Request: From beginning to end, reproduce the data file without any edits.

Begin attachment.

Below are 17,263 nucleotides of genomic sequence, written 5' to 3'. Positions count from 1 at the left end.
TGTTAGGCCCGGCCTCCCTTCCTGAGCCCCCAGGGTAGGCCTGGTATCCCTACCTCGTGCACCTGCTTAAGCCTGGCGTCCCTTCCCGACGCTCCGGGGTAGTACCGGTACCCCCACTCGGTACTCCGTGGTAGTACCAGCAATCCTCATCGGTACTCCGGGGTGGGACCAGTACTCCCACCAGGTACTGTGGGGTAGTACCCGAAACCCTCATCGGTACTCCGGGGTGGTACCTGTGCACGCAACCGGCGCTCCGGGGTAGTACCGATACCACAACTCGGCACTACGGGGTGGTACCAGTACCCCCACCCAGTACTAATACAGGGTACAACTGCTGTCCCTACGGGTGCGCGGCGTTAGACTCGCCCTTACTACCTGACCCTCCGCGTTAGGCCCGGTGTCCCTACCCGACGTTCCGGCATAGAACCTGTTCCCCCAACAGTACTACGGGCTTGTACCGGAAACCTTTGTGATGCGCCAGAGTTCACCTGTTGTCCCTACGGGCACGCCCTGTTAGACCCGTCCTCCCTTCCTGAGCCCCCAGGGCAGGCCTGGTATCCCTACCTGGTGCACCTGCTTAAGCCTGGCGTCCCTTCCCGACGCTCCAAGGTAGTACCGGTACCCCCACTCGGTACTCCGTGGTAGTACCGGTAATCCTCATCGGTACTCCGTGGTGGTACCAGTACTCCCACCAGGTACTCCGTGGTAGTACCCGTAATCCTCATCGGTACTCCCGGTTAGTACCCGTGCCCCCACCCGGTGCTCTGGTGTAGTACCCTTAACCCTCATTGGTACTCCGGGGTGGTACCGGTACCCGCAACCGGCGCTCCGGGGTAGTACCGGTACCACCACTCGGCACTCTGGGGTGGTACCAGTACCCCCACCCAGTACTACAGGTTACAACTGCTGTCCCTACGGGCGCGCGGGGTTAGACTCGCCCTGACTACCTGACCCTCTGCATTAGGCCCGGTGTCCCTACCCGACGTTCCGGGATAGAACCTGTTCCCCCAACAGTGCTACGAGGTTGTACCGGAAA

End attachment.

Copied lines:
Below are 17,263 nucleotides of genomic sequence, written 5' to 3'. Positions count from 1 at the left end.
TGTTAGGCCCGGCCTCCCTTCCTGAGCCCCCAGGGTAGGCCTGGTATCCCTACCTCGTGCACCTGCTTAAGCCTGGCGTCCCTTCCCGACGCTCCGGGGTAGTACCGGTACCCCCACTCGGTACTCCGTGGTAGTACCAGCAATCCTCATCGGTACTCCGGGGTGGGACCAGTACTCCCACCAGGTACTGTGGGGTAGTACCCGAAACCCTCATCGGTACTCCGGGGTGGTACCTGTGCACGCAACCGGCGCTCCGGGGTAGTACCGATACCACAACTCGGCACTACGGGGTGGTACCAGTACCCCCACCCAGTACTAATACAGGGTACAACTGCTGTCCCTACGGGTGCGCGGCGTTAGACTCGCCCTTACTACCTGACCCTCCGCGTTAGGCCCGGTGTCCCTACCCGACGTTCCGGCATAGAACCTGTTCCCCCAACAGTACTACGGGCTTGTACCGGAAACCTTTGTGATGCGCCAGAGTTCACCTGTTGTCCCTACGGGCACGCCCTGTTAGACCCGTCCTCCCTTCCTGAGCCCCCAGGGCAGGCCTGGTATCCCTACCTGGTGCACCTGCTTAAGCCTGGCGTCCCTTCCCGACGCTCCAAGGTAGTACCGGTACCCCCACTCGGTACTCCGTGGTAGTACCGGTAATCCTCATCGGTACTCCGTGGTGGTACCAGTACTCCCACCAGGTACTCCGTGGTAGTACCCGTAATCCTCATCGGTACTCCCGGTTAGTACCCGTGCCCCCACCCGGTGCTCTGGTGTAGTACCCTTAACCCTCATTGGTACTCCGGGGTGGTACCGGTACCCGCAACCGGCGCTCCGGGGTAGTACCGGTACCACCACTCGGCACTCTGGGGTGGTACCAGTACCCCCACCCAGTACTACAGGTTACAACTGCTGTCCCTACGGGCGCGCGGGGTTAGACTCGCCCTGACTACCTGACCCTCTGCATTAGGCCCGGTGTCCCTACCCGACGTTCCGGGATAGAACCTGTTCCCCCAACAGTGCTACGAGGTTGTACCGGAAA